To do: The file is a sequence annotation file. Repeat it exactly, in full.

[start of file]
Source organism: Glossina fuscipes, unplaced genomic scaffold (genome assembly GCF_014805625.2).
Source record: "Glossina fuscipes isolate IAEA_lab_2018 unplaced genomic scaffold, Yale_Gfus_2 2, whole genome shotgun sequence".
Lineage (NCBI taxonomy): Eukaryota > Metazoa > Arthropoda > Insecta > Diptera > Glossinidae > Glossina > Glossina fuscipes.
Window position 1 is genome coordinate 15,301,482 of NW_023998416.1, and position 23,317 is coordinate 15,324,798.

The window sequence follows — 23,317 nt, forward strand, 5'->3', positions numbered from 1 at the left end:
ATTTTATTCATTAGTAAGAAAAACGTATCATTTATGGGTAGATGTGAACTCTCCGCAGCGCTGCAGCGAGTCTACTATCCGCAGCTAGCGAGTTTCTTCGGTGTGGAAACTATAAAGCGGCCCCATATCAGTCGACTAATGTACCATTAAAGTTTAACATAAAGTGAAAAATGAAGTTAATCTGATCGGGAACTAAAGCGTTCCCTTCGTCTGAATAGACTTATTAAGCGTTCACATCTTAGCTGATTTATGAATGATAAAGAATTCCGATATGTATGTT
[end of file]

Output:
Source organism: Glossina fuscipes, unplaced genomic scaffold (genome assembly GCF_014805625.2).
Source record: "Glossina fuscipes isolate IAEA_lab_2018 unplaced genomic scaffold, Yale_Gfus_2 2, whole genome shotgun sequence".
Lineage (NCBI taxonomy): Eukaryota > Metazoa > Arthropoda > Insecta > Diptera > Glossinidae > Glossina > Glossina fuscipes.
Window position 1 is genome coordinate 15,301,482 of NW_023998416.1, and position 23,317 is coordinate 15,324,798.

The window sequence follows — 23,317 nt, forward strand, 5'->3', positions numbered from 1 at the left end:
ATTTTATTCATTAGTAAGAAAAACGTATCATTTATGGGTAGATGTGAACTCTCCGCAGCGCTGCAGCGAGTCTACTATCCGCAGCTAGCGAGTTTCTTCGGTGTGGAAACTATAAAGCGGCCCCATATCAGTCGACTAATGTACCATTAAAGTTTAACATAAAGTGAAAAATGAAGTTAATCTGATCGGGAACTAAAGCGTTCCCTTCGTCTGAATAGACTTATTAAGCGTTCACATCTTAGCTGATTTATGAATGATAAAGAATTCCGATATGTATGTT